Start with the info in a text file, such as this:

Host realhost-1.realdomain.com (192.168.0.54) appears to be up.
Host realhost-2.realdomain.com (192.168.0.55) appears to be up.
Host realhost-3.realdomain.com (192.168.0.56) appears to be up.
Host realhost-4.realdomain.com (192.168.0.57) appears to be up.
Host realhost-5.realdomain.com (192.168.0.150) appears to be up.
Host realhost-6.realdomain.com (192.168.0.151) appears to be down.

With a few quick search commands, the output can be converted to this:

Host xyz-1.example.com (10.10.10.34) appears to be up.
Host xyz-2.example.com (10.10.10.35) appears to be up.
Host xyz-3.example.com (10.10.10.36) appears to be up.
Host xyz-4.example.com (10.10.10.37) appears to be up.
Host xyz-5.example.com (10.10.10.130) appears to be up.
Host xyz-6.example.com (10.10.10.131) appears to be down.


O.K., here are the commands.

The fastest way to replace "realhost" with "xyz" on every line in the file is to use the %s command:

To enter command mode, press <esc>
:%s/realhost/xyz/g

What this means is
% = every line in the file
s = search
/realhost/ = pattern to search for
/xyz/ = text to replace with
g = global

Suppose you want to do this on almost all lines, but would like to confirm each replacement. That's easy, just use a "c" for confirm.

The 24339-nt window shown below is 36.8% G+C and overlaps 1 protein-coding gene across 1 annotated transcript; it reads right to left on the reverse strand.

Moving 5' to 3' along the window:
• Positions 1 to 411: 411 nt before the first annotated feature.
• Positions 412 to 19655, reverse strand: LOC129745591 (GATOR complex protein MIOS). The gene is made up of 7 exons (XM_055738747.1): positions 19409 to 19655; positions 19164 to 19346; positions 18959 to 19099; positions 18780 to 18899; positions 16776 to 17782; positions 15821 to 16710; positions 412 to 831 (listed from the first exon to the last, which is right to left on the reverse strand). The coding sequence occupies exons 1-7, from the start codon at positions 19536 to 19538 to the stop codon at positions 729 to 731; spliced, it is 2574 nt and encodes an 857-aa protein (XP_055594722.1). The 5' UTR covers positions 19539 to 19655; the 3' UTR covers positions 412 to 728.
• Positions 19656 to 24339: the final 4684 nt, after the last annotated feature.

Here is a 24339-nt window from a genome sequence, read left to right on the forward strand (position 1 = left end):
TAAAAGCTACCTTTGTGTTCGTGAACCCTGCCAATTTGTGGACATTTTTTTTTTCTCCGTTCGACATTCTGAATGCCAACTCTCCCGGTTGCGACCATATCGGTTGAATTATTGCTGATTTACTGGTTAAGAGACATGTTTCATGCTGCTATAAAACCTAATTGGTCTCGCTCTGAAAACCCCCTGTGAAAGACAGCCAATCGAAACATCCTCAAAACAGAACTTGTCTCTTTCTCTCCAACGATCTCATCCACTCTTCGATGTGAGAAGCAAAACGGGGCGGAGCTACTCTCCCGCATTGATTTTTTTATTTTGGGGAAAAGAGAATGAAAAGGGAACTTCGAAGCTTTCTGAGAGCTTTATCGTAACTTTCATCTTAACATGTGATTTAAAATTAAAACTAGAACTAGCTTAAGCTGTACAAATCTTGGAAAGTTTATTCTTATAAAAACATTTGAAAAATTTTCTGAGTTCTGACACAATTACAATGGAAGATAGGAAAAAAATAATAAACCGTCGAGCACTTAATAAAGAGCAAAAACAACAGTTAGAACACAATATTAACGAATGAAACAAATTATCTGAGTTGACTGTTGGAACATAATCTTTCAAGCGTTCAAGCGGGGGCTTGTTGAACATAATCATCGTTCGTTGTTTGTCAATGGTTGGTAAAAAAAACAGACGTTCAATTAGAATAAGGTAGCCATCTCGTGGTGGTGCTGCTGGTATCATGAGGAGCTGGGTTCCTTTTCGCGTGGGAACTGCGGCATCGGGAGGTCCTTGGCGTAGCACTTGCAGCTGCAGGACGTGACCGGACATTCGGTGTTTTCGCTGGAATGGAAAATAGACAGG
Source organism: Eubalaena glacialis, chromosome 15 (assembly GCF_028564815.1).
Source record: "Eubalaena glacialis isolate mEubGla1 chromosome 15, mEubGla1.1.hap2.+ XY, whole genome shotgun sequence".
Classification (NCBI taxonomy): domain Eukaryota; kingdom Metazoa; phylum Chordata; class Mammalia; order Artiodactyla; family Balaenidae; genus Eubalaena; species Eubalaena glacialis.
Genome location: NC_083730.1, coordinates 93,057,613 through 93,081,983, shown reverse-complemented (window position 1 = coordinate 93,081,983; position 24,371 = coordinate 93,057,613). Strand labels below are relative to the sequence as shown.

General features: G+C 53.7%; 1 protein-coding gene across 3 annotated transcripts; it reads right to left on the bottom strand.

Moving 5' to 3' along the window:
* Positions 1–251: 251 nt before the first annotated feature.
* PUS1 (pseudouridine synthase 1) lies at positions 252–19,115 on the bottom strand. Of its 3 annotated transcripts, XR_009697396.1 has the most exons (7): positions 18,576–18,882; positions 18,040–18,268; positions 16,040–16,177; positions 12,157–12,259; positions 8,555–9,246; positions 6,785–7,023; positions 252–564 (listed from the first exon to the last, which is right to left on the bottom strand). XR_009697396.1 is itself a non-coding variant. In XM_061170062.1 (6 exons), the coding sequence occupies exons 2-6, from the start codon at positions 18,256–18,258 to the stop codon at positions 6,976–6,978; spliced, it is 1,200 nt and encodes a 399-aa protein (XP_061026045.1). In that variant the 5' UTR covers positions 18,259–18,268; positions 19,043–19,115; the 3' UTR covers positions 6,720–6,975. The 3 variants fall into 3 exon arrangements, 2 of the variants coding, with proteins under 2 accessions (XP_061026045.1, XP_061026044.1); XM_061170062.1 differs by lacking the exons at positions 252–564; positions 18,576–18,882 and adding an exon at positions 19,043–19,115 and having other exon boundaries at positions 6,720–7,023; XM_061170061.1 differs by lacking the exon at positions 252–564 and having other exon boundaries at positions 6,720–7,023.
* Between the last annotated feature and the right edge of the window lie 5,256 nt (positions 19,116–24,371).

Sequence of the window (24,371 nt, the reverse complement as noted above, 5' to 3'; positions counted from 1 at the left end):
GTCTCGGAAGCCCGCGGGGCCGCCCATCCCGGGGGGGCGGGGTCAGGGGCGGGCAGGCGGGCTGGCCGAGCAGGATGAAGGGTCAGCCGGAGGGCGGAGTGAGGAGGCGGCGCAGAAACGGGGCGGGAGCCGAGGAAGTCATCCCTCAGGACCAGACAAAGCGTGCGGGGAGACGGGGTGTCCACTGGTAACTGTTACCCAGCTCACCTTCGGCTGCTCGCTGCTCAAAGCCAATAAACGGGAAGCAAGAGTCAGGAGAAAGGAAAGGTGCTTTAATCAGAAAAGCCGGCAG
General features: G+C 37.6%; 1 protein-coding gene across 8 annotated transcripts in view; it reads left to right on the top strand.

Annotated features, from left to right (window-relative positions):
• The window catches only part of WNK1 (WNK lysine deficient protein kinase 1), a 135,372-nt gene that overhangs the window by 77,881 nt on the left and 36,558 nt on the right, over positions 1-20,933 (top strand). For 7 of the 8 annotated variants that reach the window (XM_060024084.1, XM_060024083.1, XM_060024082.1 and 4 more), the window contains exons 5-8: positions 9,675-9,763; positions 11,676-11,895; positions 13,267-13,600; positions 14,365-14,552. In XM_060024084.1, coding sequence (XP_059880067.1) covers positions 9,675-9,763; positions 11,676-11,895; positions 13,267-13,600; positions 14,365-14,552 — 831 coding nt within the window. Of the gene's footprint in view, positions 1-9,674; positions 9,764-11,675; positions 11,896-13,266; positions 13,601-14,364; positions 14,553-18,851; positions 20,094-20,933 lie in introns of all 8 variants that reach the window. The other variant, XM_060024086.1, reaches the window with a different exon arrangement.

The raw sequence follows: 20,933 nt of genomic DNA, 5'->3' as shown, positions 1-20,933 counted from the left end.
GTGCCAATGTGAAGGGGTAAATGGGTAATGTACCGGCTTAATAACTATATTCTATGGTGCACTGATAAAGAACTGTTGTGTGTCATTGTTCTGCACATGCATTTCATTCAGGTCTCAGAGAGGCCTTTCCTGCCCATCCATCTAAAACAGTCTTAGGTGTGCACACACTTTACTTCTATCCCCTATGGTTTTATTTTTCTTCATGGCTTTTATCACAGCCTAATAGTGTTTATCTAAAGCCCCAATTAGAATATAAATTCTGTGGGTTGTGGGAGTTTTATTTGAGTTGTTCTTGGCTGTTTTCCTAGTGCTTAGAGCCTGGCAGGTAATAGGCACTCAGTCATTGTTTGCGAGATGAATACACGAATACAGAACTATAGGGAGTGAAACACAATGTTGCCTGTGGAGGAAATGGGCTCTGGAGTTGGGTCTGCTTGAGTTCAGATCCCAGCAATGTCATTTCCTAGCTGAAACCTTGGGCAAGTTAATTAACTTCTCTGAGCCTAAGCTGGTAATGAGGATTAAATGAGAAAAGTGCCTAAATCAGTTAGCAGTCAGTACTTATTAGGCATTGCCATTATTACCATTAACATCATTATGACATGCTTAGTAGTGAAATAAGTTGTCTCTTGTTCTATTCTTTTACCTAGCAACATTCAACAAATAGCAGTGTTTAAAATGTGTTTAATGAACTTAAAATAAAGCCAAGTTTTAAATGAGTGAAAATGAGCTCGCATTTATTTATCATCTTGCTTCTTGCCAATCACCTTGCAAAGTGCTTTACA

:%s/realhost/xyz/gc

c = confirm

O.K., but what if you only want to replace a few lines in the file? Simply use the line numbers separated by a comma instead of the "%" symbol:

:7,12s/192.168.0/10.10.10/g

Use ".", or nothing to search and replace only on the current line:

:s/5/3/gc

The items between the slashes are called regular expressions, and work as expected. When searching for special characters, e.g. "$ / ^", etc. they must be escaped by using a backslash "\" (Use \\ to get a literal backslash).

That's it. You're done, so save the file, and quit
<esc>
:wq!

Here is a list that may come in handy:

Vi / Vim Substitution and Regular Expressions Cheat Sheet


Vi / Vim Substitution and Regular Expressions
----------------------------------------------
% = every line in the file
s = search
/ / = pattern to search for
/ / = text to replace with